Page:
100 STAT. 4498
PROCLAMATION 5538—OCT. 8, 1986
prevention effort is directed toward continued research into the deleterious effects of drugs and getting this information out to those who can use it most effectively. Our society at every level must develop an absolute intolerance for illegal drugs. Everyone has a part to play in this crusade: parents, teachers, health care professionals, youth workers, and celebrities in entertainment, sports, and other fields. All America must speak with one voice. We must teach our young people to say "no" to the degradation of drugs and "yes" to the bright promise of a drug-free America. This is a battle for liberty from the enslavement of drug addiction. We can win. We must win. With God's help and a united people, we shall win. The Congress, by Senate Joint Resolutions 354 and 386, has designated the week of October 5 through October 11, 1986, as "National Drug Abuse Education and Prevention Week," and October 6, 1986, as "National Drug Abuse Education Day," and authorized and requested the President to issue a proclamation in observance of these events. NOW, THEREFORE, I, RONALD REAGAN, President of the United States of America, do hereby proclaim the week of October 5 through October 11, 1986, as National Drug Abuse Education and Prevention Week, and October 6, 1986, as National Drug Abuse Education Day. I call upon the people of the United States to participate in drug abuse education and prevention programs in their communities. I encourage parents and children to talk and work together to prevent drug abuse in the family and to dedicate themselves to the goal of a drug-free America. IN WITNESS WHEREOF, I have hereunto set my hand this 6th day of Oct., in the year of our Lord nineteen hundred and eighty-six, and of the Independence of the United States of America the two hundred and eleventh. RONALD REAGAN Editorial note: For the President's remarks of Oct. 6, 1986, about National Drug Abuse Education and Prevention Week, see the Week]y Compilation of Presidential Documents (vol. 22, p. 1335}.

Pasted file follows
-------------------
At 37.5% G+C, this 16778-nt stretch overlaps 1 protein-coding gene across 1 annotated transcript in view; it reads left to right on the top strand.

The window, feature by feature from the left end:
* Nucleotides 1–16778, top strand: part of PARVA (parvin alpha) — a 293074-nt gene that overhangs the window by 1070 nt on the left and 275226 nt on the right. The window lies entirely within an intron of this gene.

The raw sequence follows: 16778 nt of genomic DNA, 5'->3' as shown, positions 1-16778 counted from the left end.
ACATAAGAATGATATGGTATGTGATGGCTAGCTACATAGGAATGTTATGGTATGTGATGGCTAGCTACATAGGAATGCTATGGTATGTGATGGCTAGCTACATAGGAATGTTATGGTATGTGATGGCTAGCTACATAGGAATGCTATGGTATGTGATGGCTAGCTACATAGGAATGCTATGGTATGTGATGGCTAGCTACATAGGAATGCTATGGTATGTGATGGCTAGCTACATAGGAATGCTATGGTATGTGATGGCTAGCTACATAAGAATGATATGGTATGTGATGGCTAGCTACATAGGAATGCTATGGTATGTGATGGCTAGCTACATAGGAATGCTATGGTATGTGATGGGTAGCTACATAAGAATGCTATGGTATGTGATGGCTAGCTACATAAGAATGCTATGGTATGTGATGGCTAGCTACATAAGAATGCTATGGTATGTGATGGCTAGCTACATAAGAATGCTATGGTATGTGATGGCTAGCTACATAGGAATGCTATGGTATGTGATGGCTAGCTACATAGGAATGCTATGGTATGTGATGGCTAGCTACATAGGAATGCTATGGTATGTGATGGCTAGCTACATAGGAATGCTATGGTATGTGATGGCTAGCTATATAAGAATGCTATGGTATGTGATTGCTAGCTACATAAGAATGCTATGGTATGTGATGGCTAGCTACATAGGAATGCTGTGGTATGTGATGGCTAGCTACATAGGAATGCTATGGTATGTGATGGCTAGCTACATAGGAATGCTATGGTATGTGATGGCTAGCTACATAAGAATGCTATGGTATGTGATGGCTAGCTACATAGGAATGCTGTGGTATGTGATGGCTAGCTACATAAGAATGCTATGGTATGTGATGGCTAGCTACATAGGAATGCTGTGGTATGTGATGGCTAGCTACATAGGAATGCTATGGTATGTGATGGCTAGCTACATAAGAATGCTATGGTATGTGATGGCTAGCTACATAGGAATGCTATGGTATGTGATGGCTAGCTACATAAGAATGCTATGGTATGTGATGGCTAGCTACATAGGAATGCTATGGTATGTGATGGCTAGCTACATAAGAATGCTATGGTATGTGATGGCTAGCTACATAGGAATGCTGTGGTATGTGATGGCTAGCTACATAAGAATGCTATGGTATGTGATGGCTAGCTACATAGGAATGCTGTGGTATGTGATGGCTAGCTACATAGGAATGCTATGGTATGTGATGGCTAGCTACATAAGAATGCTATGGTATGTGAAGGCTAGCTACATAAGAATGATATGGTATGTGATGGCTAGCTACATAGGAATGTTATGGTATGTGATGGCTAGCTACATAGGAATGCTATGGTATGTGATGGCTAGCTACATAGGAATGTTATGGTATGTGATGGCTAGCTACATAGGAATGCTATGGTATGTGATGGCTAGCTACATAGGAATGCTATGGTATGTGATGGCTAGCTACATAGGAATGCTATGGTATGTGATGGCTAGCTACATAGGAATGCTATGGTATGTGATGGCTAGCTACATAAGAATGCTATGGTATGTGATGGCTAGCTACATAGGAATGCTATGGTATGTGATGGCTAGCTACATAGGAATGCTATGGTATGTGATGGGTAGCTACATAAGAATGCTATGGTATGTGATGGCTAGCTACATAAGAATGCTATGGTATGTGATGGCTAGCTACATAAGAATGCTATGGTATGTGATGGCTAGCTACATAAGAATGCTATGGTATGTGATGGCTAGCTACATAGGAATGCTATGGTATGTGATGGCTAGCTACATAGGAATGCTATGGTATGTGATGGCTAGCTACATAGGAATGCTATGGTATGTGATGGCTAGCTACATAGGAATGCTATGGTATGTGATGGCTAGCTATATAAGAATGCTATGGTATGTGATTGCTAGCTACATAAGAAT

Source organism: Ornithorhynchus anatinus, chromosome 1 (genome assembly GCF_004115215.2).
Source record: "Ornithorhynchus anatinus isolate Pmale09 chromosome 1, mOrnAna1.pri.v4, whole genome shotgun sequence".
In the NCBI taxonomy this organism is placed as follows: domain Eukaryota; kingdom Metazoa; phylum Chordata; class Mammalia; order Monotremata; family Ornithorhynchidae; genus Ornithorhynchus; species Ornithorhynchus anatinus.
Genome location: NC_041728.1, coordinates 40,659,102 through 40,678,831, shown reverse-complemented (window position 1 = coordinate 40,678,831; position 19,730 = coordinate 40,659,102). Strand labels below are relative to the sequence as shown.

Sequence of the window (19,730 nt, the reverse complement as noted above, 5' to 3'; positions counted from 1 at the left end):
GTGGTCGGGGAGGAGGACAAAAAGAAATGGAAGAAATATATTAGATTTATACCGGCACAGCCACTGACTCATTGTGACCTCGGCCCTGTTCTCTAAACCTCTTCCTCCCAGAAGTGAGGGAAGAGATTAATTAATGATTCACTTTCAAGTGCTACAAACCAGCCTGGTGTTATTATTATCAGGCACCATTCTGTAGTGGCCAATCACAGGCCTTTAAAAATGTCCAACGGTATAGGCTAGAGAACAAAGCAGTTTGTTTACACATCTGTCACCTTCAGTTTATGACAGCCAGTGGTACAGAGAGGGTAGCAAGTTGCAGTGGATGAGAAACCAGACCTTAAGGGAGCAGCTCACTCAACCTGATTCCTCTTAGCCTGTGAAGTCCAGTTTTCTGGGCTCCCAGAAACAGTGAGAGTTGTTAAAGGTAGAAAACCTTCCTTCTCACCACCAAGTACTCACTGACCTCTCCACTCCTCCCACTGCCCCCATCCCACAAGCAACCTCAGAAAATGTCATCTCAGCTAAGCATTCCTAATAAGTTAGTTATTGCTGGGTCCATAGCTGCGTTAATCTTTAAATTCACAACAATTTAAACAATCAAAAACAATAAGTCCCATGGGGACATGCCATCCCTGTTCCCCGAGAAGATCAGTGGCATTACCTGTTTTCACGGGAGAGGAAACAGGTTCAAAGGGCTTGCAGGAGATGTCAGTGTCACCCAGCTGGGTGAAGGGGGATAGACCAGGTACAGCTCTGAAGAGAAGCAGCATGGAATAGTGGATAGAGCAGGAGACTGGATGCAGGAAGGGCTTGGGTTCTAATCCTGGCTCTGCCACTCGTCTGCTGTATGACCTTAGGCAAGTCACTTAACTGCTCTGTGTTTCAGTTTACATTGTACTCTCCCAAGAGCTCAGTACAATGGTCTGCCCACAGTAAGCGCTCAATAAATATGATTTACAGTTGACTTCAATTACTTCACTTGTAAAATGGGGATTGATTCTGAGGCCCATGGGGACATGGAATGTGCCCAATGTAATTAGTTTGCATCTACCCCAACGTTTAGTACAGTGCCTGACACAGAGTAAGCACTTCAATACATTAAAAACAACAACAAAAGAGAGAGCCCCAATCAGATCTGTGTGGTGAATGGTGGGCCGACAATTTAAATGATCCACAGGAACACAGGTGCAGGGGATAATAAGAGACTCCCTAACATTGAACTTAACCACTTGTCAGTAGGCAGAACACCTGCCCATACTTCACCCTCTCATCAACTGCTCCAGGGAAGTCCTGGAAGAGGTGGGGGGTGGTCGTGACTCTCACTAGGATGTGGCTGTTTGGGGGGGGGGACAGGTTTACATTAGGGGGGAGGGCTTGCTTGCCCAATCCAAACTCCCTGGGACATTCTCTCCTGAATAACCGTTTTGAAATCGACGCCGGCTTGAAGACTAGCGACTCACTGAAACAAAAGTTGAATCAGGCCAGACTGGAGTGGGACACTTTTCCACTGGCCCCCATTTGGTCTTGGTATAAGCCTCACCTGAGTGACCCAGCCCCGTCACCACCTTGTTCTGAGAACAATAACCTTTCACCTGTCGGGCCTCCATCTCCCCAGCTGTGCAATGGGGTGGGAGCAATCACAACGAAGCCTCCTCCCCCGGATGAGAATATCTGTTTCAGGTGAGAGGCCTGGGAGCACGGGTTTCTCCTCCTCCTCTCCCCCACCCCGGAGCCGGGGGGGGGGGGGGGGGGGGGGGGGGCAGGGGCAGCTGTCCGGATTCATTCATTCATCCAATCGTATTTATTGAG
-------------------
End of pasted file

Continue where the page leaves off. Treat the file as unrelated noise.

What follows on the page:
Proclamation 5538 of October 8, 1986
Mental Illness Awareness Week, 1986 By the President of the United States of America A Proclamation Because of the fear and ignorance of some Americans, the mentally ill often are reluctant to seek the treatments that could alleviate their physical symptoms and emotional pain. Many who are being deprived of a happy and productive future because their mental disorders go unrecognized or ignored could be helped with appropriate mental health treatment. Our Nation can no longer afford the price of the stigma against the mentally ill. The emotional and physical price paid by the mentally ill and their famihes is incalculable. It is time to bring about change. We must understand that mental illnesses are real—not imaginary or self-inflicted—and that some are caused by biochemical or brain dysfunctions that require medical attention in.addition to supportive services.